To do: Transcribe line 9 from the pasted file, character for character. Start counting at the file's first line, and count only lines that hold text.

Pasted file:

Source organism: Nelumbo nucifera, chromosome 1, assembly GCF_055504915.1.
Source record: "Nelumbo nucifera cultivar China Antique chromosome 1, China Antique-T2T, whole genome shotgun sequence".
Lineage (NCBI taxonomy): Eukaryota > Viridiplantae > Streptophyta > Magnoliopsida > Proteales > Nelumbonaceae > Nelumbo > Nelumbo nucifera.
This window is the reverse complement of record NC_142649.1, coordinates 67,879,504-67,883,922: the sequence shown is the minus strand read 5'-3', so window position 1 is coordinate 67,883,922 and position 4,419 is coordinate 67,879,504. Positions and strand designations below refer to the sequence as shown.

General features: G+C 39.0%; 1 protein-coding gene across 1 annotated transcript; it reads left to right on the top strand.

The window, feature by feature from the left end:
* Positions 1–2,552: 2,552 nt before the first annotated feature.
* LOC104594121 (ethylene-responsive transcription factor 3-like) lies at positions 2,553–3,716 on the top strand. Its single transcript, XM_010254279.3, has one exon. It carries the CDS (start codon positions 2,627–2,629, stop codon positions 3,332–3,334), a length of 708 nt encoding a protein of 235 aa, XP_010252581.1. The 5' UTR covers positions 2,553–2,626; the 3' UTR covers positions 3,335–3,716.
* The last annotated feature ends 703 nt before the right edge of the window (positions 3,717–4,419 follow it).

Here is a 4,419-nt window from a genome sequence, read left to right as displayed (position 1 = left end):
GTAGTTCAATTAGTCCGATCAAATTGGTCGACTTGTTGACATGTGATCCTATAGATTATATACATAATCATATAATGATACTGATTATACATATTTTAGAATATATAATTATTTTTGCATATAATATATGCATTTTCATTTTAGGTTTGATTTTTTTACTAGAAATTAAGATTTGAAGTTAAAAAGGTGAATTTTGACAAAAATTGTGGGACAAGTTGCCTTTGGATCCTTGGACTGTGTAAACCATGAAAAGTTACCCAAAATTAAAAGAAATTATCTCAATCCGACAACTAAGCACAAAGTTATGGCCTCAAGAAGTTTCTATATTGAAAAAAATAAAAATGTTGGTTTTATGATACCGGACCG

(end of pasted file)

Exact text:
* The last annotated feature ends 703 nt before the right edge of the window (positions 3,717–4,419 follow it).